The network software 1 is located in the lowermost layer (physical layer) of the software. By means of this software component, a network can be set up in accordance with a network standard. One example of this is the Bluetooth or network standard IEEE 1394. The DPM software 2 ascertains whether the network topology has changed by detecting certain signals from the network software 1, or is informed about changes in the network topology by the DPM software of other terminals.

Bluetooth is a communications standard for wireless radio communications, which is said to allow data exchange between all conceivable types of terminal. Regardless of whether these be notebooks, organizers, mobile telephones or computer peripherals, Bluetooth is said to give all terminals the capability of being able to communicate with one another. The terminals in a Bluetooth network operate on 79 channels with in each case 1 MHz bandwidth in the 2.45 GHz frequency range. During communication, the same channel is not used continuously but rather the frequency is changed 1600 times per second (frequency hopping) in order to compensate for interference from other devices. This is necessary since the frequency band used is freely available. The useful data are transported in a packet-oriented manner and various packet types are defined in order to meet the application requirements. These packet types differ according to synchronous and asynchronous operation and are identified by an entry in the header of the data packet.

Essential features of a Bluetooth device are firstly a dedicated clock which defines the clock rate in the event of the frequency jumps, and also a unique Bluetooth terminal address (Bluetooth device address). From this there is then also obtained the identity of the terminal, which defines the various frequencies of the hopping sequence.

Upon connection of two Bluetooth terminals, one assumes the role of master terminal and the other the role of slave terminal. It should be noted that there is no prior determination of master or slave terminal; the distribution of the roles takes place dynamically upon setup of the connection. The master terminal compulsorily defines the hopping sequence for the slave terminal, that is to say the “jumps” between the frequencies, and distributes transmission rights.

There are two phases during setup of a connection. The first phase is referred to as the Inquiry phase and is used when a search is to be made for as yet undiscovered terminals about which there is no information. As long as there is no connection, a terminal continually swaps between the Inquiry and Inquiry Scan states. In the Inquiry state, the terminal jumps between 32 frequencies and sends out its inquiry. In the Inquiry Scan state, the device likewise jumps between 32 frequencies and searches for an Inquiry message. If a terminal receives such an inquiry in the Inquiry Scan state, it responds by transmitting its address and clock and a communication can begin.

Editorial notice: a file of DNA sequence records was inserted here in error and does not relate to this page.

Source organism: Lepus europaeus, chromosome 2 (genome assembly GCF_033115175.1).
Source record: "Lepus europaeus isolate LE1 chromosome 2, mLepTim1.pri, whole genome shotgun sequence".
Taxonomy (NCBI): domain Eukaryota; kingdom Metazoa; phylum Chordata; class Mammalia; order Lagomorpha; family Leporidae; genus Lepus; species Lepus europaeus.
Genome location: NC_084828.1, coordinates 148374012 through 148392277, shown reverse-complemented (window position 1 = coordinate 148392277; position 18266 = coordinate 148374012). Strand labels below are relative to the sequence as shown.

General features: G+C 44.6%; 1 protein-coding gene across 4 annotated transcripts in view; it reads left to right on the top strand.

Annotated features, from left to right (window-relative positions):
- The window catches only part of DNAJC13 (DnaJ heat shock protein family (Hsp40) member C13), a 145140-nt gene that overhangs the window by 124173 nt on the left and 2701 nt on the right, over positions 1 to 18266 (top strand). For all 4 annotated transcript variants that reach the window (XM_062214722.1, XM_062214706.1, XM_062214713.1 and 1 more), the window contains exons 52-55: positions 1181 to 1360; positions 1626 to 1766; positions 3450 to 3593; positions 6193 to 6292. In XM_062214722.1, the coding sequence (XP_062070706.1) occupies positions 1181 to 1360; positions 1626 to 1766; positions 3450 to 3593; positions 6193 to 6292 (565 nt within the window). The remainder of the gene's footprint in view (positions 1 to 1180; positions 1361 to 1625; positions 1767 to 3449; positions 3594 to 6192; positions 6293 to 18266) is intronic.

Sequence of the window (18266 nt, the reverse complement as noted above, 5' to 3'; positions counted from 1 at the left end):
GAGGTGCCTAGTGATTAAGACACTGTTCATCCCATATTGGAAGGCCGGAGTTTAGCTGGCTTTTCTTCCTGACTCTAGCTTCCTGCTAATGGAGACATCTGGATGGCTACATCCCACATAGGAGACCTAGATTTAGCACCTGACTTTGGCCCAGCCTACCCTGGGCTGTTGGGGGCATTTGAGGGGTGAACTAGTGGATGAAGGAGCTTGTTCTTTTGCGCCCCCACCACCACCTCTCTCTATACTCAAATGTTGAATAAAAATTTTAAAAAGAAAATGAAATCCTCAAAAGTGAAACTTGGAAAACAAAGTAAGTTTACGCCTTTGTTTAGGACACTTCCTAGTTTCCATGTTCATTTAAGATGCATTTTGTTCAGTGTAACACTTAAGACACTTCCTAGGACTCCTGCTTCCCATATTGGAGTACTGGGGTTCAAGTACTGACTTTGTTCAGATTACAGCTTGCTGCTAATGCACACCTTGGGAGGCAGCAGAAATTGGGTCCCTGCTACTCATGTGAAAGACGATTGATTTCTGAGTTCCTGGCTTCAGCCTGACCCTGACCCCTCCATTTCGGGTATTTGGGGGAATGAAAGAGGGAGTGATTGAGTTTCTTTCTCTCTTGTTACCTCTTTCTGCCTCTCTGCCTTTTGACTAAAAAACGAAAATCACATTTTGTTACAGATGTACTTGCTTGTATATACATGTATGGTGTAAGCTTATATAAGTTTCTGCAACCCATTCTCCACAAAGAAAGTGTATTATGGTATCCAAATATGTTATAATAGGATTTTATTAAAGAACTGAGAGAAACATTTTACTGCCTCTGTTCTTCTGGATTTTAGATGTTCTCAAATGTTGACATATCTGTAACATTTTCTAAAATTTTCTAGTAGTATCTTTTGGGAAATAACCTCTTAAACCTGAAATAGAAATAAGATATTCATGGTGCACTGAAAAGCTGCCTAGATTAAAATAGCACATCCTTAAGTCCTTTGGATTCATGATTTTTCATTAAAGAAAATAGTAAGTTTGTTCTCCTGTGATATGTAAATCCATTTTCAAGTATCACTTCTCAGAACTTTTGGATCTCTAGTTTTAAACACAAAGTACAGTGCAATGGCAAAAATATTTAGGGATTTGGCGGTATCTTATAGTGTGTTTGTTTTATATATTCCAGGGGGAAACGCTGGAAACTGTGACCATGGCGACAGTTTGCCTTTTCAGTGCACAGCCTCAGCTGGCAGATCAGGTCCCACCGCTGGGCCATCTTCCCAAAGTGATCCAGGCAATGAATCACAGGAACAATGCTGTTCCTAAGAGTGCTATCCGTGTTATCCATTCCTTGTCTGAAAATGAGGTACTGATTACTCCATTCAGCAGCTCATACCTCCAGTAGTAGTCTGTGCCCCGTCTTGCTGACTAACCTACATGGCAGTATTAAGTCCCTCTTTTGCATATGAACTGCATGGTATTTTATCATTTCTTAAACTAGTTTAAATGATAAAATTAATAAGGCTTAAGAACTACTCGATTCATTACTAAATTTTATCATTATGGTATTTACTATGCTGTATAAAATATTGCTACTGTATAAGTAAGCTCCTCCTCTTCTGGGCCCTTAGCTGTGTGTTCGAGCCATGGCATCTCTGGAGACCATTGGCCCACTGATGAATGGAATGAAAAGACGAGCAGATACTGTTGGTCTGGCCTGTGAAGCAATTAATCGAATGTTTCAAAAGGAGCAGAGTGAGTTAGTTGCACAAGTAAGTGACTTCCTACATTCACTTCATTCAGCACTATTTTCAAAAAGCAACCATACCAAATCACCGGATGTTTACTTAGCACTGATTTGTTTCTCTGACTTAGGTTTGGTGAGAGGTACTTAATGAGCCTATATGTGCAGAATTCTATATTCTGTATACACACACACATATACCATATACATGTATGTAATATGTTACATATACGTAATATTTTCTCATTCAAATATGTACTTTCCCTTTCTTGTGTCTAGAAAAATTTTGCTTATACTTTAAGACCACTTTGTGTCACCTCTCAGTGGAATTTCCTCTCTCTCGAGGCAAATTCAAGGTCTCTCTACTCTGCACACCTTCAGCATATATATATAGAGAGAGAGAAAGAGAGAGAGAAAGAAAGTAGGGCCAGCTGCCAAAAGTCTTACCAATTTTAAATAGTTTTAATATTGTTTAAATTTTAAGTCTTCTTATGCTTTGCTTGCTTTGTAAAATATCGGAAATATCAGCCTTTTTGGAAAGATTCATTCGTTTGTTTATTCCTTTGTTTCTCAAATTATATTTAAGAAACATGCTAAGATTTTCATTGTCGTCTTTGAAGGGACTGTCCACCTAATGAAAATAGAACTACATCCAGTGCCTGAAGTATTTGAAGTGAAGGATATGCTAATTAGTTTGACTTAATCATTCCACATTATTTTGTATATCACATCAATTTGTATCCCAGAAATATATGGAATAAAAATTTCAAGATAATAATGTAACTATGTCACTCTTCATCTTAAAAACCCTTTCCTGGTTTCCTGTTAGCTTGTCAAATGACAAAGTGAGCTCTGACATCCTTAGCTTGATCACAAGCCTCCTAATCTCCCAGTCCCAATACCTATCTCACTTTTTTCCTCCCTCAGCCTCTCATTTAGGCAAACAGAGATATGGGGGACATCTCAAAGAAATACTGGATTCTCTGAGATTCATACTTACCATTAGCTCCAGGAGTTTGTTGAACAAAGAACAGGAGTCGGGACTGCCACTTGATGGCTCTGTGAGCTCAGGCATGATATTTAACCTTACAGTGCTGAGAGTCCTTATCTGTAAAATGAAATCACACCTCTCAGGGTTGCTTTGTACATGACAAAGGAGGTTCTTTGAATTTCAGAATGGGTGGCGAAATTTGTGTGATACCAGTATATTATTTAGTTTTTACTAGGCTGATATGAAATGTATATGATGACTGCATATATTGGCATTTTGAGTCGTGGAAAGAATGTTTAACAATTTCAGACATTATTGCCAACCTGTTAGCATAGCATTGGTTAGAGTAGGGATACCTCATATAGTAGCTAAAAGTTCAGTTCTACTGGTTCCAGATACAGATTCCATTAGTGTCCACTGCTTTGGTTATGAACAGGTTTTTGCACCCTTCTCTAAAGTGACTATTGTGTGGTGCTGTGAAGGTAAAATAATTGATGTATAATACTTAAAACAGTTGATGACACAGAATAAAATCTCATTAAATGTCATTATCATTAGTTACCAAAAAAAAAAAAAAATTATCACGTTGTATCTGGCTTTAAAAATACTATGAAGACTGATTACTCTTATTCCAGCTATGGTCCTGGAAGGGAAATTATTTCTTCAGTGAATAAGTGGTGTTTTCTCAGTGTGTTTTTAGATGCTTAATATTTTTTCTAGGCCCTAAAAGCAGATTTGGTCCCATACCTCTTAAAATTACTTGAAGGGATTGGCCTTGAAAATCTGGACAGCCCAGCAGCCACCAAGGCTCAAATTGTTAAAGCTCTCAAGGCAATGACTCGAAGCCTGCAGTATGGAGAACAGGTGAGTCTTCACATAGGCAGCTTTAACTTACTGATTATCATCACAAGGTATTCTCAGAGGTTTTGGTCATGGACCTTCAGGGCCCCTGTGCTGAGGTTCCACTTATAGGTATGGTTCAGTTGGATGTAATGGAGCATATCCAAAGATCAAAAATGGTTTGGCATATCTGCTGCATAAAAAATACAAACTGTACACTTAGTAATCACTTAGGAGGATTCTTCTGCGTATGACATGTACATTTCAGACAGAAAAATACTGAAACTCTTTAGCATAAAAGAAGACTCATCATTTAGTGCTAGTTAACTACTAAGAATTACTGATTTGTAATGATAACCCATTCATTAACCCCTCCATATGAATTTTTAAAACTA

The second phase of the connection setup is referred to as the Page phase. In this phase, one terminal changes into the Page state and the other terminal changes into the Page Scan state. The distribution of the roles is defined such that the inquiring terminal becomes the master terminal and the other becomes a slave terminal. One condition is that the Bluetooth terminal address of the slave terminal is known to the master terminal. The Page phase can be speeded up if, besides the address, the clock of the slave terminal is also known to the master terminal. The master terminal transmits its own clock and hopping sequence to the slave terminal and instructs the latter to take over the latter. The slave terminal then synchronizes with the master terminal and can thus communicate with the latter.

Between the individual terminals, data packets are transmitted which contain, besides the useful data, also additional information such as transmitter and receiver address, transmission options, synchronization and possibly security information, and additional redundancies. Such a packet consists of a 72 bit access code, a 54 bit header and a variable useful data field having a length of 0 to 2745 bits. For the Inquiry phase, use is made for example of an ID packet which contains the address of the terminal. Another packet is the FHS packet (FHS=Frequency Hopping Synchronization), by means of which inter alia clock information, the terminal address, the phase of the hopping sequence and the “class of service” designation (which type of device in the network is concerned) are transmitted during connection setup.

Bluetooth networks may be implemented in a point-to-point, piconetwork or scatter network topology. These network topologies open up a large number of conceivable application possibilities. A piconetwork consists of a master terminal and up to seven active slave terminals. A master may in principle control more than seven slave terminals by sending some slave terminals into a kind of sleep mode. However, this may considerably slow down the data exchange, especially if an active slave terminal wishes to transmit data to another slave terminal in a sleep mode. In this case, communication fundamentally passes exclusively via the master terminal, which distributes transmission rights and defines the frequencies that are to be used. The master terminal distributes transmission rights to the individual slave terminals in an alternating manner.